By Noriko Okada | Published by NHK on November 15, 2018 “Ask yourself, if you saw your wife raped and your father shot dead in front of your eyes, if your little 6-month old boy was burned alive in front of your eyes…would you like to be told that you need to go back?” Those are the words of Maung Zarni, leader of a global network of activists supporting the Rohingya refugees who have fled Myanmar for Bangladesh. Speaking at a news conference in Tokyo last month, he accused Myanmar and Bangladesh of making a premature plan to repatriate the refugees without their consent. A few days later, the 2 countries agreed to start the repatriation in November, although the United Nations has expressed concern about their safety back in Myanmar. Many of the refugees also fear continued persecution and are refusing to return.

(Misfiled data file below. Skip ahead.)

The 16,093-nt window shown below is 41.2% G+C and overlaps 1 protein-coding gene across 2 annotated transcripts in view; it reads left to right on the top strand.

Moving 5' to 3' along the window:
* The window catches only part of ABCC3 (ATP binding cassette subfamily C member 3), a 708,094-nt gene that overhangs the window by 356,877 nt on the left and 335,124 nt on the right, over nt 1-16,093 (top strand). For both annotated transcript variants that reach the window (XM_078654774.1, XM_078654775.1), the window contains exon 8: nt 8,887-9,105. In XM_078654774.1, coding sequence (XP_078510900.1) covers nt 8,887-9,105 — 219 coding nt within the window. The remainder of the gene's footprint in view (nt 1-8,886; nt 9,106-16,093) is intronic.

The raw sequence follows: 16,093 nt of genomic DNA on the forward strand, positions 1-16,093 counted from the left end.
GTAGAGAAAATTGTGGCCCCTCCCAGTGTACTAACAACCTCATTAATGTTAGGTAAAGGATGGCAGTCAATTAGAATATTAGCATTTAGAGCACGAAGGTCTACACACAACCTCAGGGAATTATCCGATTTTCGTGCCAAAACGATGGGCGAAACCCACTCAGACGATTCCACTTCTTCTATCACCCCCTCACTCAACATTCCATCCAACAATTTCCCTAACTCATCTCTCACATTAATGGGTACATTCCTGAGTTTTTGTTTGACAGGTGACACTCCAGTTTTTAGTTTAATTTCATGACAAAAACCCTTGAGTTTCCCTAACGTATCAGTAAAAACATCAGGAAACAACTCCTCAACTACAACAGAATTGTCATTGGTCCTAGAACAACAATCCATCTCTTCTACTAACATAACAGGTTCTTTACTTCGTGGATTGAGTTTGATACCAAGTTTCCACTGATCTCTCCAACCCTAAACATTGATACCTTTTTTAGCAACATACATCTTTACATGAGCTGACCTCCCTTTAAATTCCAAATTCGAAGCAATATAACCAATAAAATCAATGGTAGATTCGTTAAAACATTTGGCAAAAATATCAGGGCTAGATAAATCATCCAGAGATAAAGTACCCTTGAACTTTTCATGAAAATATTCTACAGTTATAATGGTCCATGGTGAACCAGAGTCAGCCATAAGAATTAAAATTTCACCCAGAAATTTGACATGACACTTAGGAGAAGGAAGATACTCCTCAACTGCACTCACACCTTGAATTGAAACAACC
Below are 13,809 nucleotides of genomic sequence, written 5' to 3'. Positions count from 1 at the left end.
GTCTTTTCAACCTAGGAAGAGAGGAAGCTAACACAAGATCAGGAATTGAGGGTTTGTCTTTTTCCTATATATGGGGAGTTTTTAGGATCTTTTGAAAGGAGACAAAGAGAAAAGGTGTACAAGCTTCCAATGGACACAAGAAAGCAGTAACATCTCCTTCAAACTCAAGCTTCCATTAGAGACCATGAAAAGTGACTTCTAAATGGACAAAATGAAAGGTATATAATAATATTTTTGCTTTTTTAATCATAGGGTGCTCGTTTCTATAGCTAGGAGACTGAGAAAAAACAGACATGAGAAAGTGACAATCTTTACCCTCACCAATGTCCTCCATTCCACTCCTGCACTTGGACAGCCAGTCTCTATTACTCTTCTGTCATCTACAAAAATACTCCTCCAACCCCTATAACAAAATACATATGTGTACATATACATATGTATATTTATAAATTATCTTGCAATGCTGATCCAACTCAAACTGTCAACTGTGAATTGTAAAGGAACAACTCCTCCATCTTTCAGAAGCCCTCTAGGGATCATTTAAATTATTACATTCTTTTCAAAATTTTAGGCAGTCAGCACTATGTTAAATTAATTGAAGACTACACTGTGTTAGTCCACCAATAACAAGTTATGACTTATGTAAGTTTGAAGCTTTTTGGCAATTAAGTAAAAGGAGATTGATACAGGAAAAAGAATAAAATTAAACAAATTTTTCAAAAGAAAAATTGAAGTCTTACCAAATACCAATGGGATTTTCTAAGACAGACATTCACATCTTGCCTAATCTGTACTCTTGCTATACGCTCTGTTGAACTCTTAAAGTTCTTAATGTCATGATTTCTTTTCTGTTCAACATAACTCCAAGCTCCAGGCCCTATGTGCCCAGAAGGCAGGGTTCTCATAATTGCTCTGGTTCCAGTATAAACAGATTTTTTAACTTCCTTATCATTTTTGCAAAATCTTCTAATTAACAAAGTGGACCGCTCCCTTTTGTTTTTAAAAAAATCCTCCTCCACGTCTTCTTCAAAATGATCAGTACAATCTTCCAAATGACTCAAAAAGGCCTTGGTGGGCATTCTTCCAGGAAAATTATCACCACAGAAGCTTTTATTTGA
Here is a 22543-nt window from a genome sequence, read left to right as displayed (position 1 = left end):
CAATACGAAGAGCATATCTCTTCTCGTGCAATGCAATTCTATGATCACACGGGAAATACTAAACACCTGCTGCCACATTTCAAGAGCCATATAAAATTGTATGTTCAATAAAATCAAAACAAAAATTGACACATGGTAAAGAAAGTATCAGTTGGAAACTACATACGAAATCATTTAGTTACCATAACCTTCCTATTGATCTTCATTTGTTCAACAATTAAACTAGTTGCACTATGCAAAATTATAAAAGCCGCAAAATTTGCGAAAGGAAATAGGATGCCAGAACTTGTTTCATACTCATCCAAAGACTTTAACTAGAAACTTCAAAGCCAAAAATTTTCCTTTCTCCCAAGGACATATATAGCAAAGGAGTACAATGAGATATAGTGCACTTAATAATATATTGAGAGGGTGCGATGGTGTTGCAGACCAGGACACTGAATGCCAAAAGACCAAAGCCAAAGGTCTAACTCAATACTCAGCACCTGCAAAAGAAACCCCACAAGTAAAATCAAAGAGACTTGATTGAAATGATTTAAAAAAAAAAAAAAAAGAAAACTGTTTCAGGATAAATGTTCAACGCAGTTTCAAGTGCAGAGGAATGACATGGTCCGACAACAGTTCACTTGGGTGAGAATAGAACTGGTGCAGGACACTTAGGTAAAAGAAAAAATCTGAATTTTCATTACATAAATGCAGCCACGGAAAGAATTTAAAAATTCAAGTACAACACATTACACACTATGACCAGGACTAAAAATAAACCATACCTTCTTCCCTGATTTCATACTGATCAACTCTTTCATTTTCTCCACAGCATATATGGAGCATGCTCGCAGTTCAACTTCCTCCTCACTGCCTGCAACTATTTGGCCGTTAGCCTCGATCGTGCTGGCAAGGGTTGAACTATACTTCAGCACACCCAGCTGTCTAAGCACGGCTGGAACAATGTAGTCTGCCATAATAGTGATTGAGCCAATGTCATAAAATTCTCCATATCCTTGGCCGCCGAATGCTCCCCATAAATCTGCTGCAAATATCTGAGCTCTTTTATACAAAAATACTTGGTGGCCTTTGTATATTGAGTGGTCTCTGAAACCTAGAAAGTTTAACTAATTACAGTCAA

More than 700,000 Rohingya Muslims have fled to the border with neighboring Bangladesh since Myanmar security forces launched a violent crackdown against them in the western state of Rakhine in August last year. Zarni has visited the refugee camps in Bangladesh and heard the refugees’ stories of gang rapes, mass killings and other atrocities. He studied fascism and genocide at university in the United States and has seen the sites of such crimes at Auschwitz and in Cambodia. He compares Myanmar’s treatment of the Rohingya Muslims to the Nazis’ persecution of the Jews. “We would not ask Jews of the Holocaust to return to Auschwitz,” he said, accusing his country of genocide against the Rohingya. UN investigators have also concluded that Myanmar’s military carried out “genocide,” and that it is guilty of “crimes against humanity,” a charge the government continues to deny. Zarni says violence against the Rohingya is still going on. Rejected as citizens of Myanmar Zarni says the rejection of the Rohingya as citizens began in the 1960s as a propaganda campaign by the military government. It claimed that the minority Muslim population could be a threat to national security in a Buddhist majority state. “We have constructed this popular myth, framing the Rohingya as illegal migrants, land thieves, Islamist invaders, a phony ethnic group, a virus that is a threat to national security and an enemy of Buddhists,” he said. Zarni argues for the legitimacy of the Rohingya as citizens of Myanmar, referring to volume 9 of the Myanmar Encyclopedia, published by the government in 1964. He says that in it, the Rohingya are a recognized ethnic minority, integral to the Union of Burma, representing “75 percent of inhabitants” in the country. Zarni says the historical evidence is ignored by racists in his country. He said the Rohingya are not included in the British colonizer’s population census data because they are treated separately as a “Muslim” group. He said that has given anti-Rohingya racists in Myanmar an excuse to say they never existed. Born and raised in a Burmese military family Zarni says even he did not know of the existence of the Rohingya, even though he was raised in a highly-educated family and lived in the country under military rule for 25 years. He is currently based in the UK, where he is known as an academic and advocate for the rights of minorities in Myanmar. He is neither a Rohingya nor a Muslim, but a Buddhist, like the majority in Myanmar. He was born into a family that has served in the Burmese military for 3 generations, since the military’s inception in 1941. He said his late great uncle was a classmate and roommate of the father of Myanmar’s current de facto leader Aung San Suu Kyi. He said they studied together at Rangoon University, and both opposed British colonial rule. “I grew up thinking that to love Burma is not simply to be Buddhist but to join the military service. That is the ultimate expression of patriotism,” he said. But seeing the atrocities at home, he said he came to realize that his country is “committing genocide,” and that people in Myanmar are lying to themselves and to the world about their crimes. He said he supported Aung San Suu Kyi for 15 years, just as he respected her father. He said he no longer supports her. “We call ourselves pro-democracy and pro-human rights. But the Rohingya have no voice,” he said. “We don’t respect human rights…lies after lies.” Zarni is now at the forefront of critics holding Aung San Suu Kyi responsible for the abuses against the Rohingya minority. “She has incomparably a greater voice and influence… but does not use it,” he said.